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(Photo by Bill Allen/NJ SportAction)

NO SIXTH SENSE: Members of the Princeton University top women's lightweight crew battle in a heat last Friday in the Intercollegiate Rowing Association (IRA) championships at Camden. Princeton, which had won five straight national titles, saw that streak snapped as it finished second to Wisconsin on Saturday in the IRA grand final race.
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Tiger Women's Lightweight Crew 2nd at IRA, Ending 5-Year National Championship Streak

By Bill Alden

The Princeton University women's lightweight crew entered last weekend's Intercollegiate Rowing Association (IRA) championship regatta as the five-time defending national champion.

The Tigers left the competition at Cooper River in Camden in the unaccustomed position as runners-up to new national champion Wisconsin.

Although Princeton failed to keep its title streak alive, the top boat kept intact its tradition of pushing itself to the limit.

"Any disappointment I have is secondary to the pride and excitement that our rowers maintained their aggressive and positive attitude," said Princeton women's lightweight head coach Heather Smith as she reflected on the team's performance at the IRA regatta.

"There is no dishonor in losing to Wisconsin. They were a great boat and they were faster than us. Winning five years in a row was a good run. We can't be disappointed with that kind of record."

Coming into the regatta, Smith knew her rowers faced an uphill battle since the Tigers had placed third at the Eastern Sprints in mid-May behind Wisconsin and Harvard-Radcliffe. In an effort to make up that gap, Smith juggled her lineup for the IRA competition.

"I made some changes to try to get some more speed, acknowledged Smith, who is in her seventh year guiding the Tiger women's lightweight program. "I think they had a big challenge facing Wisconsin and Radcliffe."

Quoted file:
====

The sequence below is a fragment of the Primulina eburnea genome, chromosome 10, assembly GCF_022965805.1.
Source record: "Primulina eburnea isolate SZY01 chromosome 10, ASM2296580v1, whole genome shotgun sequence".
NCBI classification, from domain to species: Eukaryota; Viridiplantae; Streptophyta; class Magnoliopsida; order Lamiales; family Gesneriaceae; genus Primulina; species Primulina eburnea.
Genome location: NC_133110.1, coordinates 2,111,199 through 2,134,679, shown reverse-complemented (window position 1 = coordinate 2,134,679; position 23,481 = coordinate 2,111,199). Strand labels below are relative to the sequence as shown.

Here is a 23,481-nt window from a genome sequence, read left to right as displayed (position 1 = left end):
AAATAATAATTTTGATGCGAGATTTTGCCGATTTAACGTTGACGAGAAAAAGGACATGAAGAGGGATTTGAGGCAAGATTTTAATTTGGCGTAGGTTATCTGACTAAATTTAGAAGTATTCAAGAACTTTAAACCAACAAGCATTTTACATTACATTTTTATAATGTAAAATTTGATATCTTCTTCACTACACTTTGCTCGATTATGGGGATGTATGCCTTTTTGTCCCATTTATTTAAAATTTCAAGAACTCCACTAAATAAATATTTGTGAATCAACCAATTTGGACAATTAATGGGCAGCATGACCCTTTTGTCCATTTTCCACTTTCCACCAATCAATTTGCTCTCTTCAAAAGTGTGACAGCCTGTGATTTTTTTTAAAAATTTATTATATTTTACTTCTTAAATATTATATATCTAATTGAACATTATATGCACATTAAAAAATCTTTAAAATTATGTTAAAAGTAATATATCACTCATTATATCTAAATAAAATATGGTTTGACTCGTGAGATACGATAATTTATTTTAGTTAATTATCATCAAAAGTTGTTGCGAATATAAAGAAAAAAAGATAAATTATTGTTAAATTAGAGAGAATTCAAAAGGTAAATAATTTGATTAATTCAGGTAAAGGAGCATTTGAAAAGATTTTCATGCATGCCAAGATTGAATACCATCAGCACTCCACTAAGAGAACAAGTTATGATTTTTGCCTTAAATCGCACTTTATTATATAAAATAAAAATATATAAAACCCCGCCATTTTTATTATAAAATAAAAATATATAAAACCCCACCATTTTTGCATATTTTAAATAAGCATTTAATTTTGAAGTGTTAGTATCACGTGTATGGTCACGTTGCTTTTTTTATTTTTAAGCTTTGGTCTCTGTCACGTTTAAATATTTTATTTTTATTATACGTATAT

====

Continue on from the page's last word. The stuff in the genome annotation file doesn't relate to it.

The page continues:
While it wasn't smooth sailing at first at the IRA with the new line-up, Smith was happy with how things came together as the competition unfolded.

"Our first race Friday morning was disappointing," said Smith. "We did well in the second race Friday and then in the grand final Saturday. They rose to the occasion nicely."

Smith was particularly heartened by how the displaced rowers reacted to being pulled out of the top boat. "The two people who were moved (Lu Lu and Uta Oberdoerster) showed a mature and positive attitude," asserted Smith, whose crew did beat perennial nemesis Harvard-Radcliffe by more than a second in the grand final.

"They kept team priorities first and didn't act selfishly. They really helped the boat set its sights on what it had to do."

In Smith's view, the boat's effort last weekend was emblematic of its approach throughout the spring. "The boat responded with a good attitude," added Smith. "It dealt well with adversity this season."

With a solid freshman class having learned the ropes this spring under freshman coach Linda Loyd, the future looks bright for the lightweight program.

"Linda Loyd did a tremendous job, not only coaching the freshmen but being very accommodating when we moved some of the freshmen to the top boat," said Smith.

"We have a whole crop of freshmen moving up. There could be as many as eight who make an impact. Next year should be good."

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